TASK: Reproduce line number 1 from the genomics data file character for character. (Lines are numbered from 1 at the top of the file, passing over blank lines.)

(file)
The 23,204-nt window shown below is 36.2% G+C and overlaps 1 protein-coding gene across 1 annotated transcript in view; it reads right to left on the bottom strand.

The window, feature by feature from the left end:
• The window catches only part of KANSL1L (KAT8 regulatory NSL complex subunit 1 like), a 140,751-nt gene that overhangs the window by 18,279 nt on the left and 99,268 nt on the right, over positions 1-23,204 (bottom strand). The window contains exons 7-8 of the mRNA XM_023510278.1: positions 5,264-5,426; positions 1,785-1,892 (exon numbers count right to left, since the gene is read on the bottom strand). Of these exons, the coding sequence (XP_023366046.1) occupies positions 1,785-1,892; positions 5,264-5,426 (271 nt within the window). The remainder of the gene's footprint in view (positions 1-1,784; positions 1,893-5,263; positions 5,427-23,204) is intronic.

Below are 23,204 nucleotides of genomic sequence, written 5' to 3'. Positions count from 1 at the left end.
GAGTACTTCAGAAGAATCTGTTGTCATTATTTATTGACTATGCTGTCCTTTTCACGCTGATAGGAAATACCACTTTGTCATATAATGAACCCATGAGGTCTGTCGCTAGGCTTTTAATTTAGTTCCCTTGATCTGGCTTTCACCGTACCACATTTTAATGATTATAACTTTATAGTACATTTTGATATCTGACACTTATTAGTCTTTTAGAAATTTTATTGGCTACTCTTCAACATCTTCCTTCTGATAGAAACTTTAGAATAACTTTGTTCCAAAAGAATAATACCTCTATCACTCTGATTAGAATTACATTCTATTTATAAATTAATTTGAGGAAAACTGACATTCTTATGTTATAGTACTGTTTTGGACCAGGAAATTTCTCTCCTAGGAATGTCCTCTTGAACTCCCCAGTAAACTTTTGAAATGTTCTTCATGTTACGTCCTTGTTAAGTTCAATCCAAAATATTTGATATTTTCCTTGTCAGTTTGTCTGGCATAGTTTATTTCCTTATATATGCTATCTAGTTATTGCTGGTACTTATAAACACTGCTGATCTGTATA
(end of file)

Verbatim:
The 23,204-nt window shown below is 36.2% G+C and overlaps 1 protein-coding gene across 1 annotated transcript in view; it reads right to left on the bottom strand.